I just installed RHEL 6.3 on a Dell 1950 server. This server as two GBit ports, Gb0 and Gb1.

For some obscure reason, udev chose to name Gb0 eth1 and Gb1 eth0. This is definitly not a good find for me and just gives confusion.

So I modified the configuration in /etc/udev/rules.d/70-persistent-net.rules:

# PCI device 0x14e4:0x164c (bnx2)
SUBSYSTEM=="net", ACTION=="add", DRIVERS=="?*", \
  ATTR{address}=="00:20:19:52:d3:c0",           \
  ATTR{type}=="1", KERNEL=="eth*", NAME="eth1"

# PCI device 0x14e4:0x164c (bnx2)
SUBSYSTEM=="net", ACTION=="add", DRIVERS=="?*", \
  ATTR{address}=="00:20:19:52:d3:be",           \
  ATTR{type}=="1", KERNEL=="eth*", NAME="eth0"

I just changed the "NAME" field on the file in order to reflect what I want. I rebooted the server and it didn't worked.

In the dmesg log I can read the following :

udev: renamed network interface eth1 to rename5
udev: renamed network interface eth0 to eth1
udev: renamed network interface rename5 to eth0

Any idea on what is wrong here? Why is udev switching like this? I have another similar server, where I do not have this issue.

  • so what is the assignment now? still Gb0==eth1 & Gb1==eth0?
    – umläute
    Commented Sep 17, 2013 at 17:10
  • once check grep -R 'rename5' /etc/udev/rules.d/ because in logs why it is showing rename5 is any other rule for the same ? Commented Sep 18, 2013 at 3:03
  • I've done similar thing for network interfaces and it shows just like that in the log (if you follow the logic in it, it just assigns a bogus name to original eth1 so that it can rename original eth0 to eth1). So according to the log everything should be ok. Are you sure the names are not ok yet?
    – zagrimsan
    Commented Sep 18, 2013 at 7:09
  • The assignment is still wrong : Gb0==eth1 & Gb1==eth0. Its like the changes I made in the file are not applied. I don't have any trace of rename5 in /etc/udev/rules.d/. What I understand is when kernel boot eth0 and eth1 are boot but udev switch them. eth0 => eth1 and eth1 => eth0
    – Hugo
    Commented Sep 18, 2013 at 8:18
  • Have you found a solution? I am struggling with this problem too. On normal boot, I end up with p1p1 and p1p2. But since I have plugged a network cable on p1p2, on some boot (not all, which is weird), I end up with p1p1 and rename3!?!? Udev is renaming eth1 to rename3 instead of p1p2 for whatever reason. This of course break the network i/f configuration and firewall X-( Not that I am on Ubuntu
    – Huygens
    Commented Apr 5, 2014 at 22:09

5 Answers 5


In my case, the issue is coming from the fact that the mac address for each interface was set in three files :


We need consistency between ifcfg file and net.rules for the mac address.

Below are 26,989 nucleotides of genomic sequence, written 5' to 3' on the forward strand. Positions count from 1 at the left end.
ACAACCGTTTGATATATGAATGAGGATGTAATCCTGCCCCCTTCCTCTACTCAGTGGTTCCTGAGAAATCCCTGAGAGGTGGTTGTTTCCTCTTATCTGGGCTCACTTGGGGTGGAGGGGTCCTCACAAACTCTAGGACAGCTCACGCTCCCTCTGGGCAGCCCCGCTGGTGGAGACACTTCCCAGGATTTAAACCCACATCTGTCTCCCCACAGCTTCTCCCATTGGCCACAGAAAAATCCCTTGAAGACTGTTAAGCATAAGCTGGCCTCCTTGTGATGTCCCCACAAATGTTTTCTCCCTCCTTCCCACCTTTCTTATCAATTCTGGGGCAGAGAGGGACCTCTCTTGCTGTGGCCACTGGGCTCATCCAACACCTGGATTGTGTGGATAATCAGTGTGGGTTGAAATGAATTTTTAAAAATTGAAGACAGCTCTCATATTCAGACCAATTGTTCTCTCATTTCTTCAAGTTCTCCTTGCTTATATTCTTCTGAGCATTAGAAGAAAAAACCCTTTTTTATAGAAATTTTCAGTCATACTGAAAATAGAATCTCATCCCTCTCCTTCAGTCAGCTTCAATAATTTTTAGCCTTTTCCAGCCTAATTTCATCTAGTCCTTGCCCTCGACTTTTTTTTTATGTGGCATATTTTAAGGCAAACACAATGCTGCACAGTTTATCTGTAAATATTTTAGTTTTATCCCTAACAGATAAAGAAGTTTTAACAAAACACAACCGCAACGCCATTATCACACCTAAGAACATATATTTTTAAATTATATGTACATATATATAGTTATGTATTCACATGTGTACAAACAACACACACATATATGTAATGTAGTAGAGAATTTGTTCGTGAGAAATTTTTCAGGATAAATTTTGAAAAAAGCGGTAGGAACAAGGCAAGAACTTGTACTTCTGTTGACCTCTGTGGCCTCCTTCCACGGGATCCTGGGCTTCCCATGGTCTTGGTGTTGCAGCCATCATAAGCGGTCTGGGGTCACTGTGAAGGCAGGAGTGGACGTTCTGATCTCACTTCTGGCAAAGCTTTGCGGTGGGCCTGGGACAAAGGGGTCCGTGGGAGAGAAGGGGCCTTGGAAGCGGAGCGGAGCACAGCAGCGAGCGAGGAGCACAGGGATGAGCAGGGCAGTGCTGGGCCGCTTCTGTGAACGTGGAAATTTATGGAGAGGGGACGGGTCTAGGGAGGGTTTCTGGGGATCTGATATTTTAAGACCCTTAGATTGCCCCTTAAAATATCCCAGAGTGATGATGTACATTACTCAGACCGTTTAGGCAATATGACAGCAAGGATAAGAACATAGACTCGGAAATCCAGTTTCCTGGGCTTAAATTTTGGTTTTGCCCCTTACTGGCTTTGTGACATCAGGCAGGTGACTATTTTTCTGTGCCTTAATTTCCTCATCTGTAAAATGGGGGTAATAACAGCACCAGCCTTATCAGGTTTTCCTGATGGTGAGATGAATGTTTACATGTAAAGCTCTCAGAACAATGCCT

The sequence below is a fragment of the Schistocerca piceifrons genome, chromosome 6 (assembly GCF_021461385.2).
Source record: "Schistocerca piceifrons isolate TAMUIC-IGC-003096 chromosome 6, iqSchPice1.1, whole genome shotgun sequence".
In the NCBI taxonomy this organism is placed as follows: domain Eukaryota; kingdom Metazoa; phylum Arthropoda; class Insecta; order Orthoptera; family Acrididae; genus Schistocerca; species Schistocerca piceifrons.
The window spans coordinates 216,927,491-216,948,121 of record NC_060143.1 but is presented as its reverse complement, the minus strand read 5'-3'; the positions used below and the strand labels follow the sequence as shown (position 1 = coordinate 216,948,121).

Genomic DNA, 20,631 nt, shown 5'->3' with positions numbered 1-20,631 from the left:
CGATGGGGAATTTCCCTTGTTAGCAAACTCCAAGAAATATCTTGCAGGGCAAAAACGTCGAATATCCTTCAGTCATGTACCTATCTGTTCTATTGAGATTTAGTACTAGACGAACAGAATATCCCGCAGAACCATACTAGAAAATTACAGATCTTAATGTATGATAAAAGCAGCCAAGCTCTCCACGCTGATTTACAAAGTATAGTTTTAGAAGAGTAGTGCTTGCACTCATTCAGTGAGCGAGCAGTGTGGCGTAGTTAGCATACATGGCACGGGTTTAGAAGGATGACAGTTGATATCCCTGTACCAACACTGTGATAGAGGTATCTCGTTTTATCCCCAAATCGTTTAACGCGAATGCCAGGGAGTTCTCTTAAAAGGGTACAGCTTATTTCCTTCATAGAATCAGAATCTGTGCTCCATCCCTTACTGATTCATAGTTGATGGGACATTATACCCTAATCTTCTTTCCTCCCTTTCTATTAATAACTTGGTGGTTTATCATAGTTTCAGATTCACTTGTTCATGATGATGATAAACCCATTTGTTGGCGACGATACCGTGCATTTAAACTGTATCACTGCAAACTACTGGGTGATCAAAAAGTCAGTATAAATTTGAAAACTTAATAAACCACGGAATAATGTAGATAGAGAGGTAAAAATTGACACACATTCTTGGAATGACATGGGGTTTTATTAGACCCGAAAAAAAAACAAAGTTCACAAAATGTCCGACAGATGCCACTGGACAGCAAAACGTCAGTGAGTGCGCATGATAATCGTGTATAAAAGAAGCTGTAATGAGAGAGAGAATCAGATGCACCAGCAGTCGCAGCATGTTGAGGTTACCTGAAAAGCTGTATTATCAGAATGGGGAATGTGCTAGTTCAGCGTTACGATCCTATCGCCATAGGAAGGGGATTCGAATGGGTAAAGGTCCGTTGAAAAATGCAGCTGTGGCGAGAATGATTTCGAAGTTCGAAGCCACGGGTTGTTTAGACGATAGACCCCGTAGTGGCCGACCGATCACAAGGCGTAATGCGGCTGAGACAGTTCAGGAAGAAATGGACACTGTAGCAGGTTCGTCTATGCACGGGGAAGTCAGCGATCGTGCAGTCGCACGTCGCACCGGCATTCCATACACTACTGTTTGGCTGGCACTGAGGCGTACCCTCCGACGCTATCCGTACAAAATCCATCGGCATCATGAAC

• 1
    /etc/sysconfig is on redhat/centos linux. On Ubuntu those files would be under /etc/network/if-up.d
    – nmgeek
    Commented Jun 8, 2016 at 15:15

While this is rather late, I fixed my issue by removing the


part of the rule in /etc/udev/rules.d/70-persistent-net.rules file. This works because, once UDEV has renamed the device to "rename*", this part will stop the rule matching. So, removing it allows the correct name to be assigned to the correct device regardless of what UDEV has called it in the meantime.

  • This solved it for me also on ubuntu 14.04. Exactly the same behaviour as the OP (except that the rename was to pXpY).
    – ndemou
    Commented Jun 5, 2015 at 11:53
  • Just fixing the mac address worked for me.
    – Engineer
    Commented Oct 3, 2021 at 19:50

I was able to resolve this by simply deleting /etc/udev/rules.d/70-persistent-net.rules and rebooting.


It also might happen because eth0, eth1, wlan0, wlan1 etc. are standard kernel names (in case of non-persistent scheme naming). In udev documentation it's said:


The name to use for a network interface. See systemd.link(5) for a higher-level mechanism for setting the interface name. The name of a device node cannot be changed by udev, only additional symlinks can be created.

So never use eth*, wlan* etc. names for udev rules.

  • Not certain about cannot be changed but indeed NAME=ethN does not work if ethN already exists. So instead NAME=tobe_ethN in udev rules, then rename tobe_ethN=ethN in /etc/network/interfaces.
    – sizif
    Commented Jul 13, 2023 at 6:28

have you tried creating a blank /etc/udev/rules.d/80-net-name-slot.rules ?

since Udev v197, udev has implemented predictable network interface names, by creating a blank file in that path then rebooting, you should have your interface names back to what they were.

i answered a similar question at : Creating eth0 with consistent network device naming

  • 1
    This fixed two of my three network devices. Instead of a blank file, I created a link to /dev/null. I expect either approach would work.
    – MrMas
    Commented Nov 2, 2016 at 17:21
  • Looks like this was changes around v210 that file has been removed from systemd if i'm reading this correctly: github.com/systemd/systemd/commit/…
    – nhed
    Commented Aug 7, 2019 at 21:45

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